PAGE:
Multivariable Mendelian randomisation

MR analysis of the 49-SNP IV for BW simultaneously adjusting for the genetically predicted effects of these SNPs on birth length, adult height, adult BMI, age at menarche, and age at menopause using the weighted regression-based framework provided estimates for the association between BW and overall breast cancer risk that were consistent with the univariable results (OR = 0.82; 95% CI 0.60–1.11; P = 0.20; Fig. 2a). The estimates from the multivariable extension of MR-Egger were similar (Fig. 2a) and the corresponding MR-Egger intercept test was not significant (P = 0.89 for overall breast cancer; P = 0.75 for ER-positive breast cancer; P = 0.99 for ER-negative breast cancer). Results specific to ER-positive and ER-negative breast cancer are presented in Fig. 2b, c.


We conducted a two-sample MR study using summary statistics from the largest genome-wide association meta-analyses data sets currently available for BW and for breast cancer susceptibility in adults. Our study provides no evidence to support the association between higher weight at birth and an increased risk of developing breast cancer in later life that was previously reported in observational studies. In fact, we found that higher genetically-predicted BW might, if anything, be associated with reduced breast cancer risk. Our results were robust to the application of different MR approaches, each with its own distinct set of assumptions.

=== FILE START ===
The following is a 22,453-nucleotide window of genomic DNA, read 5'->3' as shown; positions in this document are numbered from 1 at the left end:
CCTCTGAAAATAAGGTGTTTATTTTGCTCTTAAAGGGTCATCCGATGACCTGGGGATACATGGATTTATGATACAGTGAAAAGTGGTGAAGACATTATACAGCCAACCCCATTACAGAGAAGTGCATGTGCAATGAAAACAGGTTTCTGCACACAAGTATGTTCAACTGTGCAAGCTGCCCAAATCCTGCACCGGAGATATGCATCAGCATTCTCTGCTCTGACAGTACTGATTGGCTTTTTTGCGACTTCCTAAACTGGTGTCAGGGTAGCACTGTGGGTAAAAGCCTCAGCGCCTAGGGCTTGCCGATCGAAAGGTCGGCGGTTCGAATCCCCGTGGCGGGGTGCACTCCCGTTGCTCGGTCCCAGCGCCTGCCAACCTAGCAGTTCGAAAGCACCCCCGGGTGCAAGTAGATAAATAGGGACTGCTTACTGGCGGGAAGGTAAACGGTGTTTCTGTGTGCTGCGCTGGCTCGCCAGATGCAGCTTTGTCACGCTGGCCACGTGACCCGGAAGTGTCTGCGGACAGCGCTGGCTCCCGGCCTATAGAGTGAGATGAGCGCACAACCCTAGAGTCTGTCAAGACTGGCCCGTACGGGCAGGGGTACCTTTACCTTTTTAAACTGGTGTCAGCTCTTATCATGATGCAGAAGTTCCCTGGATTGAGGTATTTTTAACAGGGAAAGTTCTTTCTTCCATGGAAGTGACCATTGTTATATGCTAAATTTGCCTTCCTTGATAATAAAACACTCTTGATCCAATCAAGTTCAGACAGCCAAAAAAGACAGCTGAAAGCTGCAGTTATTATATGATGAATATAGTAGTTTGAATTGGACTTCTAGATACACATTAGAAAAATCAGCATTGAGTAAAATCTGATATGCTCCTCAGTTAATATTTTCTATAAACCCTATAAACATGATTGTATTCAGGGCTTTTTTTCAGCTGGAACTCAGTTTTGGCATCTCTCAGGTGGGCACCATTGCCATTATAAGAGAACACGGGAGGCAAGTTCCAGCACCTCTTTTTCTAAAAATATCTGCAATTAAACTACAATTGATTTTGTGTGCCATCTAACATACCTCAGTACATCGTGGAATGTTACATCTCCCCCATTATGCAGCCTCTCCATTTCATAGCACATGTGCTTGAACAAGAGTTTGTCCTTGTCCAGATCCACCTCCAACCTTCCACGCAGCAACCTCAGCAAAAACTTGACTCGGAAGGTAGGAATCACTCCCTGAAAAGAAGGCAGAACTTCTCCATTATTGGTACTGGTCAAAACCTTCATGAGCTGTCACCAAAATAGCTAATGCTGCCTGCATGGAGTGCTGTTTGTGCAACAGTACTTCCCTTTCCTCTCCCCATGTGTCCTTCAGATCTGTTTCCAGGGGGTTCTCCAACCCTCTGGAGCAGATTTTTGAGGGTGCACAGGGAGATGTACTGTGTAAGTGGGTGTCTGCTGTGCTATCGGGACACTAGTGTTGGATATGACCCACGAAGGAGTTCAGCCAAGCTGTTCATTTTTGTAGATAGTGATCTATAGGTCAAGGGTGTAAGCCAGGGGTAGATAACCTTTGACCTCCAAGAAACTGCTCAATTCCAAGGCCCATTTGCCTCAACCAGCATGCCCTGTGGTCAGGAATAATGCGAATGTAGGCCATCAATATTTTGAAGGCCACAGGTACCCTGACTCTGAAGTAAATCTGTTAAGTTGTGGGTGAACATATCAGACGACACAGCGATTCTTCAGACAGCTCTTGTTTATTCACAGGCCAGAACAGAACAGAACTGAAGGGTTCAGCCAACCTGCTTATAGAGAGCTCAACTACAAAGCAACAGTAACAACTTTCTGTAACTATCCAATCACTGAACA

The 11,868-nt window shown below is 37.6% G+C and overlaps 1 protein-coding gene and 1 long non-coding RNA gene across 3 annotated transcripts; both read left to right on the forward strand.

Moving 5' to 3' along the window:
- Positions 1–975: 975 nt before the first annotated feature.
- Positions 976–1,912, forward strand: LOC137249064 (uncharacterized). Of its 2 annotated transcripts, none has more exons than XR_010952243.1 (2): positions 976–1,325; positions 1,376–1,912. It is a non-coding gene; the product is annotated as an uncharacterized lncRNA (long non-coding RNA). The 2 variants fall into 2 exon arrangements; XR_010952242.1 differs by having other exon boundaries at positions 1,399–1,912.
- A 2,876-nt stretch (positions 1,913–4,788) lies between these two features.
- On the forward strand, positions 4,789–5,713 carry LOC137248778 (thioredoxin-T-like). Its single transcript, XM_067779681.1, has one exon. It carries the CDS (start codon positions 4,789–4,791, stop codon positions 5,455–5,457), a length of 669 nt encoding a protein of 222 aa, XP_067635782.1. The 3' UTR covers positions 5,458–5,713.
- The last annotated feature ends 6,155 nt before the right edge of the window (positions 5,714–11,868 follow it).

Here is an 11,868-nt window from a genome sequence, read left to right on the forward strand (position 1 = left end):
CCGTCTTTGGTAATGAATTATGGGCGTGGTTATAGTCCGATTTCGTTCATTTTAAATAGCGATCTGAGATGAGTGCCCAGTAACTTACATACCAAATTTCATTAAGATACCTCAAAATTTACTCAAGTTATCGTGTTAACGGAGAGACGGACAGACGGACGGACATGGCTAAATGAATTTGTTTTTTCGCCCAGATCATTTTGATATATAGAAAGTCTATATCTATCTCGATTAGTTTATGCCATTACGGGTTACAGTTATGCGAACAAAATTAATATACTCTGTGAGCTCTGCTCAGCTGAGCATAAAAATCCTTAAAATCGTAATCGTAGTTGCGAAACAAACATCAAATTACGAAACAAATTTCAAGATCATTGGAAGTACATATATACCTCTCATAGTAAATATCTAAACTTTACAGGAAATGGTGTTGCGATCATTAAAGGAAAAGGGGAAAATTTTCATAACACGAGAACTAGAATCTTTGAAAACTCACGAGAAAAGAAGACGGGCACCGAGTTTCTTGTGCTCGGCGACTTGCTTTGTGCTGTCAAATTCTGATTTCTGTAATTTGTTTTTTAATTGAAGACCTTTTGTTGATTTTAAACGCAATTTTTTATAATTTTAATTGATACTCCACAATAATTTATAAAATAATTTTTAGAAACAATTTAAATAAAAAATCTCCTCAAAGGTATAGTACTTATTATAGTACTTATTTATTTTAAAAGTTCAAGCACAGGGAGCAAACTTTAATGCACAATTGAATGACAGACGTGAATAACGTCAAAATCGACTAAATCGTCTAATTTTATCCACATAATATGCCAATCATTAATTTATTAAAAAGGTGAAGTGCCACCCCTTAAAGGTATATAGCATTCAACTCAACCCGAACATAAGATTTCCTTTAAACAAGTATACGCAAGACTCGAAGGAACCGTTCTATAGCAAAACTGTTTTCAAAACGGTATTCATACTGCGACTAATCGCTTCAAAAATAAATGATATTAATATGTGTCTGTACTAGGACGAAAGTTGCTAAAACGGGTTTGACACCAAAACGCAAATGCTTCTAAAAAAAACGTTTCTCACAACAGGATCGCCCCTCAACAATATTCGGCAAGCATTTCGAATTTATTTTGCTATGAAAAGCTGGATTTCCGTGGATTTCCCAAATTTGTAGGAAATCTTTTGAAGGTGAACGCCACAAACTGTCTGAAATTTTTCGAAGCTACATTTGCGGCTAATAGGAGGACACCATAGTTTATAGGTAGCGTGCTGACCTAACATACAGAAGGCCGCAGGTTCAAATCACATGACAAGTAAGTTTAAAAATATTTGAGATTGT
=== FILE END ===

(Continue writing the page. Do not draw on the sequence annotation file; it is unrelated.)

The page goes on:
A few observational studies suggest that the association between higher BW and increased future breast cancer risk is confined to premenopausal women but combined analyses of these studies show that this association does not differ by menopausal status [7, 8]. ER-negative breast cancers are more common in premenopausal women and our MR study did not reveal any differences in the (lack of) association between genetically-predicted BW and breast cancer risk by ER-status (Fig. 2b, c). Some of the epidemiological literature also suggests that longer birth length may be a stronger risk factor for adult breast cancer than, and independently of, higher BW [7]. Birth length is highly correlated with BW and harder to measure as a phenotype making its measurement prone to error. Only two SNP-associations (rs905938 and rs724577) with birth length have been identified at genome-wide significance (P < 5 × 10−8) to date [31]. Both SNPs were also associated at P < 5 × 10−8 with BW and at P < 6 × 10−8 with adult height in the data sets that we used (Supplementary Table 3; the birth length-increasing alleles also increased BW and adult height). We did not use MR to assess the independent effect of birth length on adult breast cancer risk due to the availability of just two SNPs both of which are strongly pleiotropic and the consequent potential for unreliable estimates with such a genetic instrument. We could not include age at first birth and number of children ever born in our multivariable MR analyses since the publicly-available summary genetic association statistics for these two phenotypes were restricted to P-values only. However, only two BW SNPs were associated with age at first birth (rs12823128 and rs7742369) and no SNP was associated with number of children ever born at P < 9.2 × 10−4 (after Bonferroni correction for testing associations at 54 SNPs; Supplementary Table 3). We removed these two SNPs in constructing our 24-SNP IV for univariable MR analysis, which yielded estimates consistent with the other univariable and multivariable MR analyses. Given this result and the lack of strong associations between the other birth weight SNPs and age at first birth and number of children ever born, not being able to adjust for these two putative breast cancer risk factors in our multivariable MR is highly unlikely to have substantially altered the overall conclusion from our MR study.